During the past month, a number of news articles have reported on the spike in the number of asthma attacks among elementary school age children in the early fall. These articles also highlight asthma tips from the American Lung Association to help parents get their children ready for the new school year. What these articles do not address is the significant role poor indoor air quality (IAQ) in schools plays in triggering asthma attacks or what should be done to minimize indoor air pollutants.
“According the US Environmental Protection Agency, an estimated 50% of US schools have indoor air quality problems. Consider that 20% of the US population (55 million people) spends a good part of their day in schools, then it follows that schools with poor IAQ are putting 10% (27.5 million) people at risk for health problems, including the 6 million children in this country with asthma,” said Marilyn S. Black, PhD, chairman and chief scientist of Air Quality Sciences, Inc. (AQS). The National Research Council underscores this concern in its review and assessment of the health and productivity benefits of green schools. Specifically, the National Research Council found “a robust body of evidence indicating that the health of children and adults can be affected by air quality in a school,” and “a growing body of evidence [suggesting] that teacher productivity and student learning, as measured by absenteeism, may be affected by indoor air quality as well.”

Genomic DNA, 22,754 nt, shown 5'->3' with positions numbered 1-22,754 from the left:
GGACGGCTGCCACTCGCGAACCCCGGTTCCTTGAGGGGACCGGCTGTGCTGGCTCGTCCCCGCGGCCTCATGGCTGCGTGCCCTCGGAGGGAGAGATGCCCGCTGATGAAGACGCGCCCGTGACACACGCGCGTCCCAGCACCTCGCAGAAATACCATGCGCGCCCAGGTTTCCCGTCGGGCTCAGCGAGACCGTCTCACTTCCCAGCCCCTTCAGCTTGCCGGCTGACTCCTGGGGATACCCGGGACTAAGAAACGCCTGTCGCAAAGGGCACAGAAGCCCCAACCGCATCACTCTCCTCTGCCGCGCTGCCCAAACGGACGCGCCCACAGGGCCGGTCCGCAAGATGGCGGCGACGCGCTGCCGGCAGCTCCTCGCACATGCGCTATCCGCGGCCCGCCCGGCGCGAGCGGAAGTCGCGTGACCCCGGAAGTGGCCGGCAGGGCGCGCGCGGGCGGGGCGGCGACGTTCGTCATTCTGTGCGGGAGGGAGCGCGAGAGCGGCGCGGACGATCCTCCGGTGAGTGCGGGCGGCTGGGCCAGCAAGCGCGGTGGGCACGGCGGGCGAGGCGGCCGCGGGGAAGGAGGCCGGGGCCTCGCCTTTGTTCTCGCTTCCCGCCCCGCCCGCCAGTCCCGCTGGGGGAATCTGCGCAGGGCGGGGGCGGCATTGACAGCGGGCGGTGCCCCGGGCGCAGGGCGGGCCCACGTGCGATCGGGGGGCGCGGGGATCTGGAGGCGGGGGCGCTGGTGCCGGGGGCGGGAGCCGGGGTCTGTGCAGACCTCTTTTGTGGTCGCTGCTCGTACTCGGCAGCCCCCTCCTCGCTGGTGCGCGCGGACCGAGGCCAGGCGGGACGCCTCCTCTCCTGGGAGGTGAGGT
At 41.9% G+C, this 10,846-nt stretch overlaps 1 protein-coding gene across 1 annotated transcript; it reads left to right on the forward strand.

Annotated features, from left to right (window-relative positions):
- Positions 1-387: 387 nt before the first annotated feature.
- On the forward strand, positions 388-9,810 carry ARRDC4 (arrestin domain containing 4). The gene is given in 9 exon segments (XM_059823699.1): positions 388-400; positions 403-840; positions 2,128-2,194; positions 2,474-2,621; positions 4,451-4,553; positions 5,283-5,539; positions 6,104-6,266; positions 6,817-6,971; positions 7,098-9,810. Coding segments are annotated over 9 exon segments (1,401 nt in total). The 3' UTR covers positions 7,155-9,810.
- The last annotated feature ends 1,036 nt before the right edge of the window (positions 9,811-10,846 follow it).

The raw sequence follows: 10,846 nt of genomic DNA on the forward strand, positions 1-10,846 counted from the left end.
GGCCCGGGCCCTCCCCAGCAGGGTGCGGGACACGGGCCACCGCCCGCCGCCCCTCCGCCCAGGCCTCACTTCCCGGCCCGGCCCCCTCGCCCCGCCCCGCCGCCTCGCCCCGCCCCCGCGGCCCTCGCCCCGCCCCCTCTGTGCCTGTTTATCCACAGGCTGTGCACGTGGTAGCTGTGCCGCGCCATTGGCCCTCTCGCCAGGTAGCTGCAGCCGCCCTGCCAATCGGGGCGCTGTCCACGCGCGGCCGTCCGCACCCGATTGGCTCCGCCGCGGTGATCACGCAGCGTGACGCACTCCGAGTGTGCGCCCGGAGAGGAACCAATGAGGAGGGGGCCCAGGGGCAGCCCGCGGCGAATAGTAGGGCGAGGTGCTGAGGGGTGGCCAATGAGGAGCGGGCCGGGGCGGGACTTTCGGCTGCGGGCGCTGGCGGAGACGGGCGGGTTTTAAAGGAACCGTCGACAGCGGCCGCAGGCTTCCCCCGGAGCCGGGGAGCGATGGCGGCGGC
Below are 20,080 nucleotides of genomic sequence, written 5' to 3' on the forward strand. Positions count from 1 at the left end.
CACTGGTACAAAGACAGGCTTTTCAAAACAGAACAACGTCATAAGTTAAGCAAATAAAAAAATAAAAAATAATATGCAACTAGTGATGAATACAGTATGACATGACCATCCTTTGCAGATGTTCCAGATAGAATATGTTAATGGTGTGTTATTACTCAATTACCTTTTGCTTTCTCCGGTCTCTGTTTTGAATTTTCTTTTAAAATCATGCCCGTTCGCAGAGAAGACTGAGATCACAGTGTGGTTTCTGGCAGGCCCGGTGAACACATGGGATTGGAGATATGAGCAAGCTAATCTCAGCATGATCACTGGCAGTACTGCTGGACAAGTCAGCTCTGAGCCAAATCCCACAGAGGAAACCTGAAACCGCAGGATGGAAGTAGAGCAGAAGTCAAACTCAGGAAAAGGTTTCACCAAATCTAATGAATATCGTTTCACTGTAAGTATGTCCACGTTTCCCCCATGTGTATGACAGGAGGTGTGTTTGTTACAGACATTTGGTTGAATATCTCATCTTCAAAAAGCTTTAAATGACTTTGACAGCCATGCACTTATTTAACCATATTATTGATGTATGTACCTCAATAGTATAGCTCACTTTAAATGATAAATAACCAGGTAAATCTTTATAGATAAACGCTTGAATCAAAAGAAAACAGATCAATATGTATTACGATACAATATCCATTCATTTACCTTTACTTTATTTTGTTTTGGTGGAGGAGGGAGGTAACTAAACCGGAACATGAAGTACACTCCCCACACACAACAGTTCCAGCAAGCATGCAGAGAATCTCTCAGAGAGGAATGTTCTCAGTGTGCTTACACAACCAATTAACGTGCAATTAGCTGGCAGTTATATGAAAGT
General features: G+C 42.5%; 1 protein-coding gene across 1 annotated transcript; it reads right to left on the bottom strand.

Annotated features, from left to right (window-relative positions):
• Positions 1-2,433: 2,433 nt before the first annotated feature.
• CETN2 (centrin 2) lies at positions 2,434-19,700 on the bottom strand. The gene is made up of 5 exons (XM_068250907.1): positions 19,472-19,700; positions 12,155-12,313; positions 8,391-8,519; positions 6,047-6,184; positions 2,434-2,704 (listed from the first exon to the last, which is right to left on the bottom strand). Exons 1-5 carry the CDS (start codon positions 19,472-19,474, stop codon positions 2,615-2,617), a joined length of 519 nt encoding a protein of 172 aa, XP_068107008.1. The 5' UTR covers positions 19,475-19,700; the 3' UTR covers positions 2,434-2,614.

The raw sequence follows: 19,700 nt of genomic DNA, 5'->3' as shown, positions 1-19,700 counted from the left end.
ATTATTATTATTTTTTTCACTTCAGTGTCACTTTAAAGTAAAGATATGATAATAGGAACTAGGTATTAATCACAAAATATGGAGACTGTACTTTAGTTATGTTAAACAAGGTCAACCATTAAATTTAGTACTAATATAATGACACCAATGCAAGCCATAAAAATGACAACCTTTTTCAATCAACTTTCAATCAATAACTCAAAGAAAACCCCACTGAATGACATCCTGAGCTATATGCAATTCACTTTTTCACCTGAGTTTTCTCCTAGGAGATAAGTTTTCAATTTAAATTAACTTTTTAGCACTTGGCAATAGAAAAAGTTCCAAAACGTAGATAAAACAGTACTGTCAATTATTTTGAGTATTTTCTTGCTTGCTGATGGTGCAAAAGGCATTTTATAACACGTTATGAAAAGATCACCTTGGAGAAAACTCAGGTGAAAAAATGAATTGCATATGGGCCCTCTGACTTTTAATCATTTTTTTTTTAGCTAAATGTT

The California Air Resources Board reached a similar conclusion in its 2005 report to the California Legislature on the quality of indoor air in that state. A new AQS research report takes this issue head on by reviewing which indoor pollutants in schools are of most concern, how poor IAQ impacts children’s health and ability to learn, and some exciting new strategies and resources that can help turn the tide towards healthier indoor learning environments.
Among the information presented are the results of AQS measurements of volatile organic compounds (VOCs) in more than 100 schools, providing a clear picture of the most common types of VOCs found in schools and their sources. Some VOCs can cause eye, nose and throat irritation; cough; headache; general flu-like illnesses; skin irritation; and some can cause cancer. Others produce odors that may be objectionable.
A summary of the new, tough GREENGUARD Certification for Children & Schools˙ standard also is discussed. Because a key strategy for reducing VOCs is to use products and construction materials that emit low levels of these chemical compounds, this standard takes the sensitive nature of school populations and the unique building characteristics and maintenance conditions found in schools into consideration and presents the most rigorous product emissions criteria to date.
“Much of the material presented in the report is available in the scientific literature, but is not always easily accessible or easy to understand. Our hope in providing this research report is to emphasize the scope of the problem, explain it and offer in one place a list of valuable resources in hopes that more parents and school districts will take up the challenge and insist that all schools provide a healthy learning environment,” Dr. Black said. “Reviewing and Refocusing on IAQ in Schools,” is available at no charge from the Aerias-AQS IAQ Resource Center website, under the White Paper tab of the Premium Content page.
Air Quality Sciences, Inc. is a fully integrated indoor air quality (IAQ) company that provides solutions to create healthy indoor environments and avoid potentially dangerous indoor pollution. As an IAQ firm with internal labs that are both ISO 9001:2000 registered and AIHA EMLAP accredited, AQS works toward effective diagnoses and solutions. AQS also is a test laboratory for both the GREENGUARD Environmental Institute and the Blue Angel Labeling programs, which provide independent, third party certification for low-emitting products used indoors.
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